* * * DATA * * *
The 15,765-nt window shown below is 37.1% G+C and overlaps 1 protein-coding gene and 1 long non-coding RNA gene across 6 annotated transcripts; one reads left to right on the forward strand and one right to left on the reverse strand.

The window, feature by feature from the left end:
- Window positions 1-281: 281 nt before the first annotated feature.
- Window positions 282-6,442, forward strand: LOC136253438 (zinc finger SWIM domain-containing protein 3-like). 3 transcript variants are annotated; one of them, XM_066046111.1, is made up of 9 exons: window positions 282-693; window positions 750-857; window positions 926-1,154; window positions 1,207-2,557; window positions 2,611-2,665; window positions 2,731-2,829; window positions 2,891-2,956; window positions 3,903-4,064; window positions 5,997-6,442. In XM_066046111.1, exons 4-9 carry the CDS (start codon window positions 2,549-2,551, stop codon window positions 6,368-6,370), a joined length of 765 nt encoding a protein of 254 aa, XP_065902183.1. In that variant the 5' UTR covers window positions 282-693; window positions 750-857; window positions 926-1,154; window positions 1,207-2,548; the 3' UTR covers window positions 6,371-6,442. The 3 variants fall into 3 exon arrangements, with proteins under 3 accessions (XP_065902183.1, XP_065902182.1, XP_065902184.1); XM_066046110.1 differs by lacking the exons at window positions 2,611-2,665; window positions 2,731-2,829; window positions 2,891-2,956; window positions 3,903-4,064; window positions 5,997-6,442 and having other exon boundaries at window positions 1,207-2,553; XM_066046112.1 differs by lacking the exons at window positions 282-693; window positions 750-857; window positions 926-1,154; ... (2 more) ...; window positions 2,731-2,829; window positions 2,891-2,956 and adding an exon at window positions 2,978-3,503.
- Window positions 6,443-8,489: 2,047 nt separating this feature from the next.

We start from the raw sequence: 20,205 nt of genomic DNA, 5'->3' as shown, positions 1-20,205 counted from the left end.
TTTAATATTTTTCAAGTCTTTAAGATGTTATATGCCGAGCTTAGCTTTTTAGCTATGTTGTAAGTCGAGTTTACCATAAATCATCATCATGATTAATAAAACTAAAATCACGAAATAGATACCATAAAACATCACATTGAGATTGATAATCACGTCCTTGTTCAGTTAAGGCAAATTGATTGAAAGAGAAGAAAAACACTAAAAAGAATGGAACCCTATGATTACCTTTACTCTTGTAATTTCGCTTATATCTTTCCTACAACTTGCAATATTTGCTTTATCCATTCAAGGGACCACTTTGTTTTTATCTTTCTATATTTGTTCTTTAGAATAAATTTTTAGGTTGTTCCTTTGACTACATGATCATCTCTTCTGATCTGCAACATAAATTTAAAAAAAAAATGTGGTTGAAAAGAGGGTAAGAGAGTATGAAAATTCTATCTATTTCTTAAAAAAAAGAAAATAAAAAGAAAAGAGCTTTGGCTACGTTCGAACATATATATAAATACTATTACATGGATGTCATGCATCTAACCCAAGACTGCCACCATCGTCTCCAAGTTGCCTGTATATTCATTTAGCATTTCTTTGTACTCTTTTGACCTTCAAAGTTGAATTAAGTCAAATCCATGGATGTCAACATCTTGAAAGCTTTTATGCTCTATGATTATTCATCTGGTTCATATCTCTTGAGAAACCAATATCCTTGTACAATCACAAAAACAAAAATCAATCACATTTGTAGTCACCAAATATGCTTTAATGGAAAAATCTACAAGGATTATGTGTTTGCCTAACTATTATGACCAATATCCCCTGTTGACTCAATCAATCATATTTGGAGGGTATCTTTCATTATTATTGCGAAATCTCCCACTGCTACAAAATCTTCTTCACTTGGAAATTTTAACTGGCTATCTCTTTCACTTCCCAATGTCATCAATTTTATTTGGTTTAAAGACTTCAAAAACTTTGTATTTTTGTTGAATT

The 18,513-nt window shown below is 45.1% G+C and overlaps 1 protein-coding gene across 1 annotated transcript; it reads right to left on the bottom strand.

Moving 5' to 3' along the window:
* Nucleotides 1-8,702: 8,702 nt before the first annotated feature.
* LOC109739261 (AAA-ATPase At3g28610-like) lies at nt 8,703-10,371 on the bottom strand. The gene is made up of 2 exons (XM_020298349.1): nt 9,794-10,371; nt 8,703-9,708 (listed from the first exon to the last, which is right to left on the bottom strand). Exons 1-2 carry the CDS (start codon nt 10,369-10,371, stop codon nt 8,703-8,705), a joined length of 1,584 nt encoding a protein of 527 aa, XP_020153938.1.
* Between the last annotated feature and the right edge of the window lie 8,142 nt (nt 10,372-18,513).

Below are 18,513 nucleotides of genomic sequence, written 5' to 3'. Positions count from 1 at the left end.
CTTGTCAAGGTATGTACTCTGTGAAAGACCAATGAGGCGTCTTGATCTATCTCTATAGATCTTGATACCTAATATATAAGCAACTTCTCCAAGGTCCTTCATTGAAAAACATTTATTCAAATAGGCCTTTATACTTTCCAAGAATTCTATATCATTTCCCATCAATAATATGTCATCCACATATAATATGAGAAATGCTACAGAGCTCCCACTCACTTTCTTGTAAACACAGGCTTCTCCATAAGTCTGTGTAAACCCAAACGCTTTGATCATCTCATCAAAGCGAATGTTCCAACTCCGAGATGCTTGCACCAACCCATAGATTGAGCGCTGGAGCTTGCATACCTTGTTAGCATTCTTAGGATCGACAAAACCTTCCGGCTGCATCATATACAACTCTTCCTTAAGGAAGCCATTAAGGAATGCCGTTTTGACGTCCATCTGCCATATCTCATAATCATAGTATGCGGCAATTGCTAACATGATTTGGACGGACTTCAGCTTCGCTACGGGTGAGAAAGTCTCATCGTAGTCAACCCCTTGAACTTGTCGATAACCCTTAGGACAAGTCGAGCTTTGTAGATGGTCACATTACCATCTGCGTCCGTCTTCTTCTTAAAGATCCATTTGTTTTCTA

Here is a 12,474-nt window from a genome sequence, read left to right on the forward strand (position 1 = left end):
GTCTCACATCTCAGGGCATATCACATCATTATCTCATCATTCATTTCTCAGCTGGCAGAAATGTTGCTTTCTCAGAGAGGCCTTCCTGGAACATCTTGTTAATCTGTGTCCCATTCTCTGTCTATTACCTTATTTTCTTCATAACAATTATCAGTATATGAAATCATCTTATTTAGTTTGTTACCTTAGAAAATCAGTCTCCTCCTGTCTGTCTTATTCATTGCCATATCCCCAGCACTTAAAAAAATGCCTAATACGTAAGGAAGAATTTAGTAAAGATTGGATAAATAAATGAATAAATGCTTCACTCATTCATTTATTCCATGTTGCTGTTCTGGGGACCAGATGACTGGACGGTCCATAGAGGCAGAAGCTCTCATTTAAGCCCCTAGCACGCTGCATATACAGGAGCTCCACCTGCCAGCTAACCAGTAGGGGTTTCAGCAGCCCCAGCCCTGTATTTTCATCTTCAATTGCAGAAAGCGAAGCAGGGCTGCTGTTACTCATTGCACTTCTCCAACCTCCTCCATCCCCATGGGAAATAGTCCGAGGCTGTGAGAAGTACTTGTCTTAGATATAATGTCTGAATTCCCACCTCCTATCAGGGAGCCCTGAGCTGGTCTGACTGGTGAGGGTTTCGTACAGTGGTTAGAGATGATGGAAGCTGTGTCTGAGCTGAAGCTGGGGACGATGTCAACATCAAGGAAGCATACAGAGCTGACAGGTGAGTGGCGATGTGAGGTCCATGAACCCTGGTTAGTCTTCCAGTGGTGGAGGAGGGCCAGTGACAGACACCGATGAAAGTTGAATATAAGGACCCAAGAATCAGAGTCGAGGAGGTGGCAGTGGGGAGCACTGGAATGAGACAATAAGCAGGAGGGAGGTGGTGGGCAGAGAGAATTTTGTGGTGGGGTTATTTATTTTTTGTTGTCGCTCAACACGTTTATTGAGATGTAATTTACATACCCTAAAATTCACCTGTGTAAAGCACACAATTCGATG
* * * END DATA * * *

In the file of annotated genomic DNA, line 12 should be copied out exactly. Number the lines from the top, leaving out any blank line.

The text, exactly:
* Between the last annotated feature and the right edge of the window lie 8,142 nt (nt 10,372-18,513).